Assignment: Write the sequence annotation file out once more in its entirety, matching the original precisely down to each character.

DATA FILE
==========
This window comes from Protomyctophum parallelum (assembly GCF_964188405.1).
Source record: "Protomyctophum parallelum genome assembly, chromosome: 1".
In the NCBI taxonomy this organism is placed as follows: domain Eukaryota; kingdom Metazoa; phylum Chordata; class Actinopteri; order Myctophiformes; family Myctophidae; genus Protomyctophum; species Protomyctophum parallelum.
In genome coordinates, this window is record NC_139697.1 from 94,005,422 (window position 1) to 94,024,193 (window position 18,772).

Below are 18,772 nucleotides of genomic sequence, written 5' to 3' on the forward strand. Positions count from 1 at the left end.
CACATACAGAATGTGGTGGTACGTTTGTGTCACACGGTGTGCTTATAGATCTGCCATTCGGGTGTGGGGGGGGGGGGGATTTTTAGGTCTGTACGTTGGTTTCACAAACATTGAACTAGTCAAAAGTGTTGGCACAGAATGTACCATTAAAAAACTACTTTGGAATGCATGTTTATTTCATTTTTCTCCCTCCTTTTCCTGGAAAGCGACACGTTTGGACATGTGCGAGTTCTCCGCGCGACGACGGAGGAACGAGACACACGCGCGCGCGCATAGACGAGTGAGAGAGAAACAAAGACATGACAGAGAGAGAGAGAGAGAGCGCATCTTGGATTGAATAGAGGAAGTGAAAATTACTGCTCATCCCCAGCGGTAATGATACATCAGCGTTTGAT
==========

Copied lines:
This window comes from Protomyctophum parallelum (assembly GCF_964188405.1).
Source record: "Protomyctophum parallelum genome assembly, chromosome: 1".
In the NCBI taxonomy this organism is placed as follows: domain Eukaryota; kingdom Metazoa; phylum Chordata; class Actinopteri; order Myctophiformes; family Myctophidae; genus Protomyctophum; species Protomyctophum parallelum.
In genome coordinates, this window is record NC_139697.1 from 94,005,422 (window position 1) to 94,024,193 (window position 18,772).

Below are 18,772 nucleotides of genomic sequence, written 5' to 3' on the forward strand. Positions count from 1 at the left end.
CACATACAGAATGTGGTGGTACGTTTGTGTCACACGGTGTGCTTATAGATCTGCCATTCGGGTGTGGGGGGGGGGGGGATTTTTAGGTCTGTACGTTGGTTTCACAAACATTGAACTAGTCAAAAGTGTTGGCACAGAATGTACCATTAAAAAACTACTTTGGAATGCATGTTTATTTCATTTTTCTCCCTCCTTTTCCTGGAAAGCGACACGTTTGGACATGTGCGAGTTCTCCGCGCGACGACGGAGGAACGAGACACACGCGCGCGCGCATAGACGAGTGAGAGAGAAACAAAGACATGACAGAGAGAGAGAGAGAGAGCGCATCTTGGATTGAATAGAGGAAGTGAAAATTACTGCTCATCCCCAGCGGTAATGATACATCAGCGTTTGAT